Figure 1. Effects of E09241 on the expression of osteoprotegerin (OPG) and receptor activator of NF-κB ligand (RANKL). (A) Structure of E09241. (B) Dose–response curve of E09241 on the OPG/RANKL ratio high-throughput screening (HTS) model. (C) OPG and RANKL mRNA expression and the ratio of OPG/RANKL in MC3T3-E1 cells treated with E09241 for 24 h. *p < 0.05, **p < 0.01 versus control (n = 3). (D) OPG and RANKL secretion from MC3T3-E1 cells were measured using ELISA. *p < 0.05, **p < 0.01 versus control (n = 3). (E,F) Western blot and expression levels of OPG, RANKL, and the ratio of OPG/RANKL in MC3T3-E1 cells treated with E09241 for 24 h. **p < 0.01 versus control (n = 3). (G,H) Western blot and expression levels of RANKL in the membrane of MC3T3-E1 cells. Na/K ATPase was used as a membrane protein for loading control.
RANKL has two forms including membrane-bound form and soluble form, and the membrane-bound form RANKL is essential for osteoclastogenesis. In order to examine the effect of E09241 on different RANKL forms, RANKL levels in cells, cell membranes, and culture supernatants were detected, respectively. As shown in Figure 1D, ELISA assay showed that E09241 significantly decreased secreted RANKL in MC3T3-E1 cells, which was in accordance with the mRNA levels of RANKL (Figure 1C). Western blots results showed that E09241 had no obvious effects on the total and membrane protein levels of RANKL (Figures 1E–H).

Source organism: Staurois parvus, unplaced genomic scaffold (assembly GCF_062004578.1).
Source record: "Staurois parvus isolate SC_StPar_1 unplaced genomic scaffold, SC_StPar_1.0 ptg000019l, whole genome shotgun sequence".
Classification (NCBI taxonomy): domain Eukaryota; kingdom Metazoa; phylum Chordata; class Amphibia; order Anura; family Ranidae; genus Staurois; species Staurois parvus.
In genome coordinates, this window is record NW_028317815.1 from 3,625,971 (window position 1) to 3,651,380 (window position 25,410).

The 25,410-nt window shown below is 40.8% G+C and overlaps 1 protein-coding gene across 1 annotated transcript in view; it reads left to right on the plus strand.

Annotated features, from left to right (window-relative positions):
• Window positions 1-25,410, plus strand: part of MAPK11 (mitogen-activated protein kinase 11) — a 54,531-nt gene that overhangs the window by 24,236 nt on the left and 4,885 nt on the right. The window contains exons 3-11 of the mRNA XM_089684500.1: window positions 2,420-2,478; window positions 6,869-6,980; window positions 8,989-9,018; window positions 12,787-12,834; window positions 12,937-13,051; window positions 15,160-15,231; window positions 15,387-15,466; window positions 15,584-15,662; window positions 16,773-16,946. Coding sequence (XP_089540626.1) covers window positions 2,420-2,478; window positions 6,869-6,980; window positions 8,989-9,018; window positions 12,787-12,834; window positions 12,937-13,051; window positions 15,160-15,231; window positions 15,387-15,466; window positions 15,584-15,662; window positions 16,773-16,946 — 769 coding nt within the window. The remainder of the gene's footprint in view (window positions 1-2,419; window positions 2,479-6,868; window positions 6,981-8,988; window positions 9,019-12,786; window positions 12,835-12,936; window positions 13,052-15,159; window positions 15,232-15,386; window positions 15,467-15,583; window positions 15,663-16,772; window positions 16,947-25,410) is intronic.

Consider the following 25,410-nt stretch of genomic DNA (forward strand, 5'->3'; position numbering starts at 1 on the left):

E09241 Promotes Osteoblast Differentiation
The effect of E09241 on the differentiation of osteoblast MC3T3-E1 cells was determined by an ALP activity assay and alizarin red S staining. E09241 increased the ALP activity of MC3T3-E1 cells in osteogenic induction medium with E09241, especially at 1 μM, for 12 days (Figure 2A). Moreover, MC3T3-E1 cells exhibited increased mineralized nodules after 21 days of exposure to 1–10 μM E09241 (Figure 2B).
Figure 2. Effects of E09241 on osteoblast differentiation and osteoblast-related gene expression. (A) Alkaline phosphatase (ALP) activity of MC3T3-E1 cells treated with E09241 in osteogenic medium for 12 days. **p < 0.01 versus control (n = 3). (B) Alizarin red S staining of mineralization of MC3T3-E1 cells treated with E09241 in osteogenic medium for 21 days. (C) Runx2, ALP, and Bglap mRNA expression in MC3T3-E1 cells treated with E09241 for 12 days. *p < 0.05, **p < 0.01 versus control (n = 3). The results were normalized to the expression levels of GAPDH.
We analyzed the effect of E09241 on the mRNA levels of osteogenic differentiation-related genes, including Runx2, ALP, and Bglap in MC3T3-E1 cells for 12 days. The mRNA expression of Runx2 was increased by treatment with 1–10 μM E09241, and ALP mRNA expression was increased by 1–10 μM E09241 (Figure 2C). In addition, Bglap mRNA expression was markedly induced by treatment with 0.1–10 μM E09241.
E09241 Inhibits RANKL-Induced Osteoclast Differentiation